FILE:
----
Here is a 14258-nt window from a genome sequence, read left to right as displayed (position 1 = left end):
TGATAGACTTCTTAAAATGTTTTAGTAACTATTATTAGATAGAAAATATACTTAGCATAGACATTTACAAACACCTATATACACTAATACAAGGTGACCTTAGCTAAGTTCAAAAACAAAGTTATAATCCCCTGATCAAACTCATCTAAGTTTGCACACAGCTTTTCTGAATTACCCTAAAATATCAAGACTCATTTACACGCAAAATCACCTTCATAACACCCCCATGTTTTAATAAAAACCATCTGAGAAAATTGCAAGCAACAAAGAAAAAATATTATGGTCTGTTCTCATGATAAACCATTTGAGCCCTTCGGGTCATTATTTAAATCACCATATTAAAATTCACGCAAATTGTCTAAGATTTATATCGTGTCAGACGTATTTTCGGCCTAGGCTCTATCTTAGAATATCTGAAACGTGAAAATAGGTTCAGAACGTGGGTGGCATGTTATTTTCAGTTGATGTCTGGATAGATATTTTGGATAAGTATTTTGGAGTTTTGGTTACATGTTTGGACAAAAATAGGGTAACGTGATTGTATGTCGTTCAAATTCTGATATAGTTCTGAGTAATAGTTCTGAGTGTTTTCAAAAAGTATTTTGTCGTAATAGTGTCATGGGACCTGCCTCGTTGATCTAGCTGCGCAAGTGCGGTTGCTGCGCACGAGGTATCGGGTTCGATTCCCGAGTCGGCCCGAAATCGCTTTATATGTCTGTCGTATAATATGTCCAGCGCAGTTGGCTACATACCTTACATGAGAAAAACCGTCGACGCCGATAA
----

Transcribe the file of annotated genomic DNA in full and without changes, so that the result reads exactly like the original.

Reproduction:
Here is a 14258-nt window from a genome sequence, read left to right as displayed (position 1 = left end):
TGATAGACTTCTTAAAATGTTTTAGTAACTATTATTAGATAGAAAATATACTTAGCATAGACATTTACAAACACCTATATACACTAATACAAGGTGACCTTAGCTAAGTTCAAAAACAAAGTTATAATCCCCTGATCAAACTCATCTAAGTTTGCACACAGCTTTTCTGAATTACCCTAAAATATCAAGACTCATTTACACGCAAAATCACCTTCATAACACCCCCATGTTTTAATAAAAACCATCTGAGAAAATTGCAAGCAACAAAGAAAAAATATTATGGTCTGTTCTCATGATAAACCATTTGAGCCCTTCGGGTCATTATTTAAATCACCATATTAAAATTCACGCAAATTGTCTAAGATTTATATCGTGTCAGACGTATTTTCGGCCTAGGCTCTATCTTAGAATATCTGAAACGTGAAAATAGGTTCAGAACGTGGGTGGCATGTTATTTTCAGTTGATGTCTGGATAGATATTTTGGATAAGTATTTTGGAGTTTTGGTTACATGTTTGGACAAAAATAGGGTAACGTGATTGTATGTCGTTCAAATTCTGATATAGTTCTGAGTAATAGTTCTGAGTGTTTTCAAAAAGTATTTTGTCGTAATAGTGTCATGGGACCTGCCTCGTTGATCTAGCTGCGCAAGTGCGGTTGCTGCGCACGAGGTATCGGGTTCGATTCCCGAGTCGGCCCGAAATCGCTTTATATGTCTGTCGTATAATATGTCCAGCGCAGTTGGCTACATACCTTACATGAGAAAAACCGTCGACGCCGATAA